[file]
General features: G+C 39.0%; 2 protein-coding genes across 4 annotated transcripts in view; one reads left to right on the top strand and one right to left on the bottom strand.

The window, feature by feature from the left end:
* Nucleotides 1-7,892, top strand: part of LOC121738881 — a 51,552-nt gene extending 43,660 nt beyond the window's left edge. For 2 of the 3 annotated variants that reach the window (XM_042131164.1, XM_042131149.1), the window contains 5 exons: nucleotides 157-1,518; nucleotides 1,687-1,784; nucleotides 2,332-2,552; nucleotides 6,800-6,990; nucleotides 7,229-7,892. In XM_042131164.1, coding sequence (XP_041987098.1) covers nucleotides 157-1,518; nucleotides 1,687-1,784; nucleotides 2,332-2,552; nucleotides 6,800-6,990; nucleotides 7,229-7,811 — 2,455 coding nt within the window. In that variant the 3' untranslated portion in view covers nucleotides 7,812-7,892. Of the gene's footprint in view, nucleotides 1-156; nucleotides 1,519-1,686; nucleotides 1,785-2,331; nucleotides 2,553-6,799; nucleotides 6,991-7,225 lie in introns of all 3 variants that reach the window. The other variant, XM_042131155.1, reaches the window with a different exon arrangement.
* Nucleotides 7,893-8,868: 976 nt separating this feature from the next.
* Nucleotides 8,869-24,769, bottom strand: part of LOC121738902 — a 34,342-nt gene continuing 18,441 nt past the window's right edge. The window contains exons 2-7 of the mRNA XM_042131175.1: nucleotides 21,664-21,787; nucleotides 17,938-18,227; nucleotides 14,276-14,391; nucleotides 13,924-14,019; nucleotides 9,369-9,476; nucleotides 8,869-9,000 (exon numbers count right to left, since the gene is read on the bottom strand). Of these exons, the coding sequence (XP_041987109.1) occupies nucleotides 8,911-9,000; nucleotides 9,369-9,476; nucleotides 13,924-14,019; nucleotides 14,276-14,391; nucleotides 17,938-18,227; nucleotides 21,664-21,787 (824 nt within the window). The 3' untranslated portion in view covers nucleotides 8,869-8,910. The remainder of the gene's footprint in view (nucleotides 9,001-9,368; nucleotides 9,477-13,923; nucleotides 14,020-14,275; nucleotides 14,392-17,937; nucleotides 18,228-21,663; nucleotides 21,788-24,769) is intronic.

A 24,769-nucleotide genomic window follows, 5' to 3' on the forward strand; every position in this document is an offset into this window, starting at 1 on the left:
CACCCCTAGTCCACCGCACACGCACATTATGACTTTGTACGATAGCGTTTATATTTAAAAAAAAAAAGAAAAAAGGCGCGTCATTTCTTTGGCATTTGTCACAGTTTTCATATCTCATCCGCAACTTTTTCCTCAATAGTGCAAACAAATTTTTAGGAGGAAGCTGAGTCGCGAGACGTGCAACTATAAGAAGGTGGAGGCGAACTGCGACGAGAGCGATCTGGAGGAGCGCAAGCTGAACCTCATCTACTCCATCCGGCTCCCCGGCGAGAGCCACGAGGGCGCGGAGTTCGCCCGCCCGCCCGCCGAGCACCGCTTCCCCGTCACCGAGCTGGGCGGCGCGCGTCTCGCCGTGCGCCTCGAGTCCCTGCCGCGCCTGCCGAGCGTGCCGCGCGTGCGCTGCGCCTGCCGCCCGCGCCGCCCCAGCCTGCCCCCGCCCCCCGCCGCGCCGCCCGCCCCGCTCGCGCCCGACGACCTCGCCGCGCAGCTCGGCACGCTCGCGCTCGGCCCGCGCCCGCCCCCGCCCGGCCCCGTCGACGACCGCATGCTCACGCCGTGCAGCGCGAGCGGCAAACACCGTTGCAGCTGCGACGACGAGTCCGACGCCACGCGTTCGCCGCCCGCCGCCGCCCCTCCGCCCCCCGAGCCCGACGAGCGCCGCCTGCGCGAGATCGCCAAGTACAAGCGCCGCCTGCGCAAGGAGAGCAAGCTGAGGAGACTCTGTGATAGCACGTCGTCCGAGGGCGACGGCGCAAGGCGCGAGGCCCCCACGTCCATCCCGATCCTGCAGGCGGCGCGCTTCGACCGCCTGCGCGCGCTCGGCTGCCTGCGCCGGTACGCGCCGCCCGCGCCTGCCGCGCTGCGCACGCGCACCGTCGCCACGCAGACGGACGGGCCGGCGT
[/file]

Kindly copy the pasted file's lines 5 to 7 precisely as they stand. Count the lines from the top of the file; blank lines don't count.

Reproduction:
* Nucleotides 8,869-24,769, bottom strand: part of LOC121738902 — a 34,342-nt gene continuing 18,441 nt past the window's right edge. The window contains exons 2-7 of the mRNA XM_042131175.1: nucleotides 21,664-21,787; nucleotides 17,938-18,227; nucleotides 14,276-14,391; nucleotides 13,924-14,019; nucleotides 9,369-9,476; nucleotides 8,869-9,000 (exon numbers count right to left, since the gene is read on the bottom strand). Of these exons, the coding sequence (XP_041987109.1) occupies nucleotides 8,911-9,000; nucleotides 9,369-9,476; nucleotides 13,924-14,019; nucleotides 14,276-14,391; nucleotides 17,938-18,227; nucleotides 21,664-21,787 (824 nt within the window). The 3' untranslated portion in view covers nucleotides 8,869-8,910. The remainder of the gene's footprint in view (nucleotides 9,001-9,368; nucleotides 9,477-13,923; nucleotides 14,020-14,275; nucleotides 14,392-17,937; nucleotides 18,228-21,663; nucleotides 21,788-24,769) is intronic.

A 24,769-nucleotide genomic window follows, 5' to 3' on the forward strand; every position in this document is an offset into this window, starting at 1 on the left:
CACCCCTAGTCCACCGCACACGCACATTATGACTTTGTACGATAGCGTTTATATTTAAAAAAAAAAAGAAAAAAGGCGCGTCATTTCTTTGGCATTTGTCACAGTTTTCATATCTCATCCGCAACTTTTTCCTCAATAGTGCAAACAAATTTTTAGGAGGAAGCTGAGTCGCGAGACGTGCAACTATAAGAAGGTGGAGGCGAACTGCGACGAGAGCGATCTGGAGGAGCGCAAGCTGAACCTCATCTACTCCATCCGGCTCCCCGGCGAGAGCCACGAGGGCGCGGAGTTCGCCCGCCCGCCCGCCGAGCACCGCTTCCCCGTCACCGAGCTGGGCGGCGCGCGTCTCGCCGTGCGCCTCGAGTCCCTGCCGCGCCTGCCGAGCGTGCCGCGCGTGCGCTGCGCCTGCCGCCCGCGCCGCCCCAGCCTGCCCCCGCCCCCCGCCGCGCCGCCCGCCCCGCTCGCGCCCGACGACCTCGCCGCGCAGCTCGGCACGCTCGCGCTCGGCCCGCGCCCGCCCCCGCCCGGCCCCGTCGACGACCGCATGCTCACGCCGTGCAGCGCGAGCGGCAAACACCGTTGCAGCTGCGACGACGAGTCCGACGCCACGCGTTCGCCGCCCGCCGCCGCCCCTCCGCCCCCCGAGCCCGACGAGCGCCGCCTGCGCGAGATCGCCAAGTACAAGCGCCGCCTGCGCAAGGAGAGCAAGCTGAGGAGACTCTGTGATAGCACGTCGTCCGAGGGCGACGGCGCAAGGCGCGAGGCCCCCACGTCCATCCCGATCCTGCAGGCGGCGCGCTTCGACCGCCTGCGCGCGCTCGGCTGCCTGCGCCGGTACGCGCCGCCCGCGCCTGCCGCGCTGCGCACGCGCACCGTCGCCACGCAGACGGACGGGCCGGCGT